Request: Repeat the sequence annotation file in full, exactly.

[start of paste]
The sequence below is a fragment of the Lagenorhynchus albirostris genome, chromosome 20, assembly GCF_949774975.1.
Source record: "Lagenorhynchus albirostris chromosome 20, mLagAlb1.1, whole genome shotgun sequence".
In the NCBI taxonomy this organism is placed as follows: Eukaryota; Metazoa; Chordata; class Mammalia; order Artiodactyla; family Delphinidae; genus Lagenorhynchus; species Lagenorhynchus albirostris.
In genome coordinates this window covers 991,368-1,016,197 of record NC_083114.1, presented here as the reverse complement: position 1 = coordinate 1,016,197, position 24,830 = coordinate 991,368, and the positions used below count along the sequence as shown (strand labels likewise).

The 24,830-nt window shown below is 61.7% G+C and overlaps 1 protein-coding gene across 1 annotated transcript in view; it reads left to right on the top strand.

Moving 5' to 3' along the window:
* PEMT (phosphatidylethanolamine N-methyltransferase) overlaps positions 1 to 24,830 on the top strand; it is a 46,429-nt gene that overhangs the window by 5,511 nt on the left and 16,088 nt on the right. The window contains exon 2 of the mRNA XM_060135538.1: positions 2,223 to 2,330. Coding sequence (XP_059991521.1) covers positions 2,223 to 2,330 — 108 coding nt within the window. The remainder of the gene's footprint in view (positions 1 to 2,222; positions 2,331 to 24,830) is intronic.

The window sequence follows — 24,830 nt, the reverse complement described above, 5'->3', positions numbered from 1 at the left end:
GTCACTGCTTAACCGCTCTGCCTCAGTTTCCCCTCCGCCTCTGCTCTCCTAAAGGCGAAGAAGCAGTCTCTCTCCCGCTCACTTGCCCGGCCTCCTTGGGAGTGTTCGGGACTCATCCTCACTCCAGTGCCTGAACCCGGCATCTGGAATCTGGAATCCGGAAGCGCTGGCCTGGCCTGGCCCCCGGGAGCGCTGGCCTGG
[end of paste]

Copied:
The sequence below is a fragment of the Lagenorhynchus albirostris genome, chromosome 20, assembly GCF_949774975.1.
Source record: "Lagenorhynchus albirostris chromosome 20, mLagAlb1.1, whole genome shotgun sequence".
In the NCBI taxonomy this organism is placed as follows: Eukaryota; Metazoa; Chordata; class Mammalia; order Artiodactyla; family Delphinidae; genus Lagenorhynchus; species Lagenorhynchus albirostris.
In genome coordinates this window covers 991,368-1,016,197 of record NC_083114.1, presented here as the reverse complement: position 1 = coordinate 1,016,197, position 24,830 = coordinate 991,368, and the positions used below count along the sequence as shown (strand labels likewise).

The 24,830-nt window shown below is 61.7% G+C and overlaps 1 protein-coding gene across 1 annotated transcript in view; it reads left to right on the top strand.

Moving 5' to 3' along the window:
* PEMT (phosphatidylethanolamine N-methyltransferase) overlaps positions 1 to 24,830 on the top strand; it is a 46,429-nt gene that overhangs the window by 5,511 nt on the left and 16,088 nt on the right. The window contains exon 2 of the mRNA XM_060135538.1: positions 2,223 to 2,330. Coding sequence (XP_059991521.1) covers positions 2,223 to 2,330 — 108 coding nt within the window. The remainder of the gene's footprint in view (positions 1 to 2,222; positions 2,331 to 24,830) is intronic.

The window sequence follows — 24,830 nt, the reverse complement described above, 5'->3', positions numbered from 1 at the left end:
GTCACTGCTTAACCGCTCTGCCTCAGTTTCCCCTCCGCCTCTGCTCTCCTAAAGGCGAAGAAGCAGTCTCTCTCCCGCTCACTTGCCCGGCCTCCTTGGGAGTGTTCGGGACTCATCCTCACTCCAGTGCCTGAACCCGGCATCTGGAATCTGGAATCCGGAAGCGCTGGCCTGGCCTGGCCCCCGGGAGCGCTGGCCTGG